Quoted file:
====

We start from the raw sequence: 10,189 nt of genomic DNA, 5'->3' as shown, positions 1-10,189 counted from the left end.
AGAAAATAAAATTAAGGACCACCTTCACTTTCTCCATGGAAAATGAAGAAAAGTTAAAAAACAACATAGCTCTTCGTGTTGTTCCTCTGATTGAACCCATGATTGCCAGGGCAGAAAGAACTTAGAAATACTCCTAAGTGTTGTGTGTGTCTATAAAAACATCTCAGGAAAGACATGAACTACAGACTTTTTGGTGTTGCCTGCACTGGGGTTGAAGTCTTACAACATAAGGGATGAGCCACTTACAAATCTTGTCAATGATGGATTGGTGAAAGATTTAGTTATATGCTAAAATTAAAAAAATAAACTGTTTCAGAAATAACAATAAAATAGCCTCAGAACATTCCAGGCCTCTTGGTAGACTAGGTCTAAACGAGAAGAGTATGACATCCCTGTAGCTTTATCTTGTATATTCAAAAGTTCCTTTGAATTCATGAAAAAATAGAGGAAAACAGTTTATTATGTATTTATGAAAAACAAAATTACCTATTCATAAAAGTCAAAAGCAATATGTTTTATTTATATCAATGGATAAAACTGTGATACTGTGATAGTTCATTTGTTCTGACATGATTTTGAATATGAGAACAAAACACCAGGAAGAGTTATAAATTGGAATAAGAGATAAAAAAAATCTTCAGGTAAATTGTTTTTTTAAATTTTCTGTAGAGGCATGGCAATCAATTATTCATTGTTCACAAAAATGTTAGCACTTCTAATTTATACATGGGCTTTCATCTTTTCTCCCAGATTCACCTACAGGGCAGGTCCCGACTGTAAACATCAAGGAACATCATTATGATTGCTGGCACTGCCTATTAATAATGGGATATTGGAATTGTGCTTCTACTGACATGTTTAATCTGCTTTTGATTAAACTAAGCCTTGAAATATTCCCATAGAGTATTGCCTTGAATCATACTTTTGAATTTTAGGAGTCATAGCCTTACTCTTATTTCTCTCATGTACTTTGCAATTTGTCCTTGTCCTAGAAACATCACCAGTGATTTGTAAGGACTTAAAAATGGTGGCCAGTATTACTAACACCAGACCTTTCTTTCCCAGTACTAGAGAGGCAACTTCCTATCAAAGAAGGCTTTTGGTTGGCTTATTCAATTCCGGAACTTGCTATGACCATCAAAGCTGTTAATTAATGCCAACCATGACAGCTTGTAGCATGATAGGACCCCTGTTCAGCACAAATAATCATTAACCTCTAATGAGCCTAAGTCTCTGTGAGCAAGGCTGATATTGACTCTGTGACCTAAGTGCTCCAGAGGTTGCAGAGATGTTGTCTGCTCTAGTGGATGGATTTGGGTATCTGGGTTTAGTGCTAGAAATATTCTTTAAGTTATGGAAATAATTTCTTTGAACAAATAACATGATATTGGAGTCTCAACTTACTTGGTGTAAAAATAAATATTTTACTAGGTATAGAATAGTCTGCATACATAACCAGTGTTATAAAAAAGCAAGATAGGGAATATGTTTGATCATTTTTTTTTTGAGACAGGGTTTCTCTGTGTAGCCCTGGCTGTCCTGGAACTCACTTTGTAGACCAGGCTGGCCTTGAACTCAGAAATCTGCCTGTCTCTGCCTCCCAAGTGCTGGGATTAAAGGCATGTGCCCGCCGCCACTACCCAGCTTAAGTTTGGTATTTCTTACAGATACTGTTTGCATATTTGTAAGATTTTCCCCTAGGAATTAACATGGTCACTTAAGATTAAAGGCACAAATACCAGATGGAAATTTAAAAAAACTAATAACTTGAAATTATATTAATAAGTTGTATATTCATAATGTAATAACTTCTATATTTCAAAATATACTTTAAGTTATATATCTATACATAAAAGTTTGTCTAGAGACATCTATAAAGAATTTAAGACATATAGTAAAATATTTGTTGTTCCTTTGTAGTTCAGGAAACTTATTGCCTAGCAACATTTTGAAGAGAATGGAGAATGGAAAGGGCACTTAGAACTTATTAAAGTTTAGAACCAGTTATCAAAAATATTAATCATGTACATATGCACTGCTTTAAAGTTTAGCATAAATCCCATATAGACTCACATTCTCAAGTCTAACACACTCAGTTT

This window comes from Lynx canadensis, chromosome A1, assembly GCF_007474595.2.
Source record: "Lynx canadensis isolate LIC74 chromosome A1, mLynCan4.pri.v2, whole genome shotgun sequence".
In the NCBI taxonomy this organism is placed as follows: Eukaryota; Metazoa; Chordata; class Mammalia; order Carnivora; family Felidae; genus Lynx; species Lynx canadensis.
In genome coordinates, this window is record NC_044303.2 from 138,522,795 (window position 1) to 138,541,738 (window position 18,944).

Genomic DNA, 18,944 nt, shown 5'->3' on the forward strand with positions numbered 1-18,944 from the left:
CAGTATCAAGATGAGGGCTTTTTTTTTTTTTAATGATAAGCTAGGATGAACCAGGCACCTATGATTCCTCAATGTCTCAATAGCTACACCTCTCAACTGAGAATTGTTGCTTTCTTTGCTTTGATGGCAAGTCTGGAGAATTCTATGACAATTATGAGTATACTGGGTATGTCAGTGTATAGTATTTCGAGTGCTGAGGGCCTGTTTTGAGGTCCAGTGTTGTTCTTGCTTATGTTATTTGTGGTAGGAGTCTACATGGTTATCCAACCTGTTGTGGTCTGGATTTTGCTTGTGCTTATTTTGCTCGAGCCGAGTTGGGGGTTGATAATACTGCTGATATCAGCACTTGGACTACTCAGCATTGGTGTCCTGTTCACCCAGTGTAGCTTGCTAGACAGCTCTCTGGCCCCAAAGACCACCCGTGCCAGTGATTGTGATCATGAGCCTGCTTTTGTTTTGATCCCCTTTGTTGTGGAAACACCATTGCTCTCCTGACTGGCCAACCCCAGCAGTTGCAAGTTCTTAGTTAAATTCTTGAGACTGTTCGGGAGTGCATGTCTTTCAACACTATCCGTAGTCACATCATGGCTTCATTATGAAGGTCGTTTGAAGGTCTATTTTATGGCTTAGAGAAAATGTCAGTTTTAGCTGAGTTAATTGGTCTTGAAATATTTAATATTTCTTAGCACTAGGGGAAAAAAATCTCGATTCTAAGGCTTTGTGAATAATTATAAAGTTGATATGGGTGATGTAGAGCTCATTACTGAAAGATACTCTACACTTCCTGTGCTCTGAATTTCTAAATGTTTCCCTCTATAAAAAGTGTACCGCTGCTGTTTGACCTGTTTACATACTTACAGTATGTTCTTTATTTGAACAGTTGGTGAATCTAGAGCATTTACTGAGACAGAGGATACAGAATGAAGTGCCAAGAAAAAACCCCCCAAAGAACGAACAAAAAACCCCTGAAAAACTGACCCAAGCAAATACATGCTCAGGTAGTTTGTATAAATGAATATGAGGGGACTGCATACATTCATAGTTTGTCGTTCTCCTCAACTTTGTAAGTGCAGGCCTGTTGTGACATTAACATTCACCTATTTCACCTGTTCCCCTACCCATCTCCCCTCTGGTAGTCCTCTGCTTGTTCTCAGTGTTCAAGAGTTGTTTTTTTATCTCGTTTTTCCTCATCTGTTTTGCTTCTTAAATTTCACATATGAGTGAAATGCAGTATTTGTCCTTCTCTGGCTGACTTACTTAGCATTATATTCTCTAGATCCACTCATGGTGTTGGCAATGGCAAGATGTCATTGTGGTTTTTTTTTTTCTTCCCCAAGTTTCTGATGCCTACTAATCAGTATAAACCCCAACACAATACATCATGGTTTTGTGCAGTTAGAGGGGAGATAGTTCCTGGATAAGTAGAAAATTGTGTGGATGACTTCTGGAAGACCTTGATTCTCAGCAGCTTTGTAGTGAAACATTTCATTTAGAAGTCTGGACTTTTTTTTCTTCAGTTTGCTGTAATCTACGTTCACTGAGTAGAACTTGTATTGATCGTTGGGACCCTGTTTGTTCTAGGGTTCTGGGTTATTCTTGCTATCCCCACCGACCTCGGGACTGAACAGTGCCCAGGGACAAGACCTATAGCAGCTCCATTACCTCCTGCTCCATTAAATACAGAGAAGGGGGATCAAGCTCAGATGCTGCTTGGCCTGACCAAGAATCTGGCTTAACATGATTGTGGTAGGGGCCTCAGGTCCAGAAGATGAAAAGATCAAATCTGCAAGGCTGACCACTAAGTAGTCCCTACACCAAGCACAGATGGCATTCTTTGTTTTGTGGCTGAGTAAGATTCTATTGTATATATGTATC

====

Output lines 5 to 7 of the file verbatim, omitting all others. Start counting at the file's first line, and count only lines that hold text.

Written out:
In the NCBI taxonomy this organism is placed as follows: Eukaryota; Metazoa; Chordata; class Mammalia; order Carnivora; family Felidae; genus Lynx; species Lynx canadensis.
In genome coordinates, this window is record NC_044303.2 from 138,522,795 (window position 1) to 138,541,738 (window position 18,944).

Genomic DNA, 18,944 nt, shown 5'->3' on the forward strand with positions numbered 1-18,944 from the left: